Gov. Andrew Cuomo has just announced a tentative contract agreement with one of the state’s smaller unions, including some potentially significant labor concessions that could set a pattern for achieving the $450 million in workforce savings assumed in the new state budget.
Based on the governor’s press release, key aspects of the deal with Law Enforcement Council 82 include the following:
- a three-year pay freeze on pay, including longevity step increments;
- an increase in employee share of health insurance premiums, from 10 percent to 20 percent for individual coverage, and from 25 percent to 35 percent for family coverage;
- new co-pays for hospital services and medical visits, and encouragement of mail-order prescription drug refills;
- a reduction in the amount of sick time that can be credited to health insurance for retired employees; and
- exclusion of sick days from accrual of time worked for purposes of qualifying for overtime compensation.
Council 82 had been one of the few remaining holdouts from the 2007-11 state contract cycle, when major unions including CSEA and PEF agreed to base pay hikes of 14 percent, plus some extras. As reward for their concessions going forward, Council 82 members will retroactively get the same settlement for that period.
Council 82 is a relatively small union, covering 1,160 State University police, Park Police, Department of Environmental Conservation Officers and Forest Rangers. If other state unions make the same concessions, what the governor projects as “system-wide” savings would add up to $430 million — including $178 million for the increase in health insurance premiums, $196 million from the change sin co-pays and prescription drug refill, $45 million from the change in sick-leave credit and $11 million from the overtime reform. At least it would appear that way, assuming the term “system-wide” is translated to mean “if the same changes applied to the entire state workforce.” Indeed, on a statewide basis, a freeze on step increments would save another $140 million a year for as long as it lasts.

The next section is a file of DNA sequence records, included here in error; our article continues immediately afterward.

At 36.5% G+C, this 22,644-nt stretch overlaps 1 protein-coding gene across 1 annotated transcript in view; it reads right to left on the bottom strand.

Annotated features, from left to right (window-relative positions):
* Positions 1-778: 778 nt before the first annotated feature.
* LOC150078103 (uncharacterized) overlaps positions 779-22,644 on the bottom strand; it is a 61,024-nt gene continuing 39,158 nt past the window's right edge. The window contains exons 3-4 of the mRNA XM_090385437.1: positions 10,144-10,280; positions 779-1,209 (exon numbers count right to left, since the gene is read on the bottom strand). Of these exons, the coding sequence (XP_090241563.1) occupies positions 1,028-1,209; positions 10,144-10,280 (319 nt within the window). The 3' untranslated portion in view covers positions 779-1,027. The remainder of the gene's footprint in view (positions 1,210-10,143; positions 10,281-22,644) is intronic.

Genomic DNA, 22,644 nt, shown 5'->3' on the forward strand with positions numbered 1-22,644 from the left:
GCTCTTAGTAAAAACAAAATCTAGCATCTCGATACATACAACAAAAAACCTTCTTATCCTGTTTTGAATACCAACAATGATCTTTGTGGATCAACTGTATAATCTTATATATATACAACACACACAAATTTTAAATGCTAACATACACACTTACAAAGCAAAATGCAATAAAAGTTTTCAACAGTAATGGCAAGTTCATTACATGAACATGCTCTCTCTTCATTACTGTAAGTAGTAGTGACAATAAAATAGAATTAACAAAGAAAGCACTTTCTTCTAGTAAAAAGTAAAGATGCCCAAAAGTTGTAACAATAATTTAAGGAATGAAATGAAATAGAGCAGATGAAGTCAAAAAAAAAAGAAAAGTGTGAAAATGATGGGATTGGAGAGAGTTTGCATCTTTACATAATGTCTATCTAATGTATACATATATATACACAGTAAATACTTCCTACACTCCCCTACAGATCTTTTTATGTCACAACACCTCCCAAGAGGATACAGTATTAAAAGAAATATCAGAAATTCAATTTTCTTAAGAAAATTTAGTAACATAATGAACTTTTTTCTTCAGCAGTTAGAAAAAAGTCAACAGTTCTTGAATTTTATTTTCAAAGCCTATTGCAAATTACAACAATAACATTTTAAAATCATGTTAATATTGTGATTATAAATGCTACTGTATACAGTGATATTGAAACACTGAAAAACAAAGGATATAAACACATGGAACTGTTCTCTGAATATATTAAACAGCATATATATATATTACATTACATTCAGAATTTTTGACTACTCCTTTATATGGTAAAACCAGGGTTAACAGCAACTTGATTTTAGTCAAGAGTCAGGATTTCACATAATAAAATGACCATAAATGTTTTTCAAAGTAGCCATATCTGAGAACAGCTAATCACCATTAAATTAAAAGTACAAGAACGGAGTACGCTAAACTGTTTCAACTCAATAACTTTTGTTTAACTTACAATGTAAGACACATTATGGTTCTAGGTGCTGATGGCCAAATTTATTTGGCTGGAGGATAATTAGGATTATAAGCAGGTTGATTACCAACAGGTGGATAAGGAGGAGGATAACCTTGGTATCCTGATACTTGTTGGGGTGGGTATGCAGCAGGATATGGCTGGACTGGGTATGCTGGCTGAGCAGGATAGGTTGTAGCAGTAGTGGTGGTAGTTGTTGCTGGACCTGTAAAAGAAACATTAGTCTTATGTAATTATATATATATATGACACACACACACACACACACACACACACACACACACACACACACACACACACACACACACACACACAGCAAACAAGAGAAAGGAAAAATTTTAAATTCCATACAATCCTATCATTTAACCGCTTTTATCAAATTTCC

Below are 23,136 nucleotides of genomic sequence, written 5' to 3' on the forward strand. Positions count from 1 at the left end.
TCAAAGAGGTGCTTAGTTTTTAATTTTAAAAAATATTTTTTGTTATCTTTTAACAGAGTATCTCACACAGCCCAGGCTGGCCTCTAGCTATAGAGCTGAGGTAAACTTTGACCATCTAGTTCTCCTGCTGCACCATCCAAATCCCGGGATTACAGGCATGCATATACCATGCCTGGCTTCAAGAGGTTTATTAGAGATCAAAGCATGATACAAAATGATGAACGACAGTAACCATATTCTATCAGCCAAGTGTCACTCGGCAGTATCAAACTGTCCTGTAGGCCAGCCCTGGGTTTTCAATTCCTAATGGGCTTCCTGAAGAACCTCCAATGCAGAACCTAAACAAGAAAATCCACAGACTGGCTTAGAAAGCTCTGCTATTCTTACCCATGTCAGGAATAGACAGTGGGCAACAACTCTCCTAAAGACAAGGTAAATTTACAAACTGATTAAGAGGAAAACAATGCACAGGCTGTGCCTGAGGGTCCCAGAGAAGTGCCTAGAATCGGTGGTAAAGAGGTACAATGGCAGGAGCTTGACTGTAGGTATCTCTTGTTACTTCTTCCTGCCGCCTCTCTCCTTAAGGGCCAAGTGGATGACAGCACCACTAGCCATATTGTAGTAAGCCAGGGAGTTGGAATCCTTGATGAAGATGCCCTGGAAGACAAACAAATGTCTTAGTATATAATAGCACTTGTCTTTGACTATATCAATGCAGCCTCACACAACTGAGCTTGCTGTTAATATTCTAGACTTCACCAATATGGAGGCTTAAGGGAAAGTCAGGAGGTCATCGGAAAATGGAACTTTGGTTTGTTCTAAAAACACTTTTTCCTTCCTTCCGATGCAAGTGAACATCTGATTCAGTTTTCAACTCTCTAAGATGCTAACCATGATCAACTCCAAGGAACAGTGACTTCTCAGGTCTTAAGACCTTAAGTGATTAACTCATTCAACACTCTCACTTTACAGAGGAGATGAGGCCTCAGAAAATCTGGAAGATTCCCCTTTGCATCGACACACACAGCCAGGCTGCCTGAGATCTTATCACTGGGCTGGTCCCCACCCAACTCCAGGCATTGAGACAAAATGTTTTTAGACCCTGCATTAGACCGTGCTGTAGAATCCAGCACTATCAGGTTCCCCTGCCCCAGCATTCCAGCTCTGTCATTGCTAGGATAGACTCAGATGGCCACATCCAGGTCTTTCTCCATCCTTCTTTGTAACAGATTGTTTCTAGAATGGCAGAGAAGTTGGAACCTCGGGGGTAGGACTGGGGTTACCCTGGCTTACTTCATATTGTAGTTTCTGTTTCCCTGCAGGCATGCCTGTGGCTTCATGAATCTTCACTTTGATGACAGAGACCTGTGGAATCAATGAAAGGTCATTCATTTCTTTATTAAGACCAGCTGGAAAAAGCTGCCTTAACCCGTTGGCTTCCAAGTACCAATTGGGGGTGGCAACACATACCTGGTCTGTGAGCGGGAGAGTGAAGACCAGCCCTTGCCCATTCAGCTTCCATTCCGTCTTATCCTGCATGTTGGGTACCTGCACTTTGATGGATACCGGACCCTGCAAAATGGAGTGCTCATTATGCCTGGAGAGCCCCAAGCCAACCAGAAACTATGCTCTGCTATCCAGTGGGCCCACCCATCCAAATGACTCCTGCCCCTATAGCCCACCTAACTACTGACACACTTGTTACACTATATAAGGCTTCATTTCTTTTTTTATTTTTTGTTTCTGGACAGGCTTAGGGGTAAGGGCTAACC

A key unanswered question: State labor contracts usually have a duration of four years, but the governor’s news release describes a pay freeze that lasts for three years. So what’s the term of the Council 82 deal? Any back-loaded goodies in there? ** UPDATE: A journalistic source quotes the governor’s office as saying it’s a three-year contract. That’s another big plus for Cuomo — because if steps aren’t included in the agreement when it expires, there will be no Triborough effect. **
The health insurance savings seem genuinely significant, with those “system-wide” numbers amounting to a 19 percent savings for taxpayers in this category (i.e., premiums for active employees). The sick leave credit is less impressive, amounting to just over 3 percent of the $1.3 billion the state will spend on retiree health care in 2011-12. However, the governor has more running room on this, since unions in the past have agreed to study the possibility of changing the eligibility guidelines for retiree health care.
The missing details will determine whether, on balance, this a major breakthrough. Based on what’s been released so far, it may be a promising pattern.
P.S. — Anonymous commentator “Park Cop” (#5 below) points out an error in my original post: Council 82 was not a holdout in the 2007-11 contract round, but had been without a contract since 2005. There’s obviously a longer back-story here. No doubt an interesting one.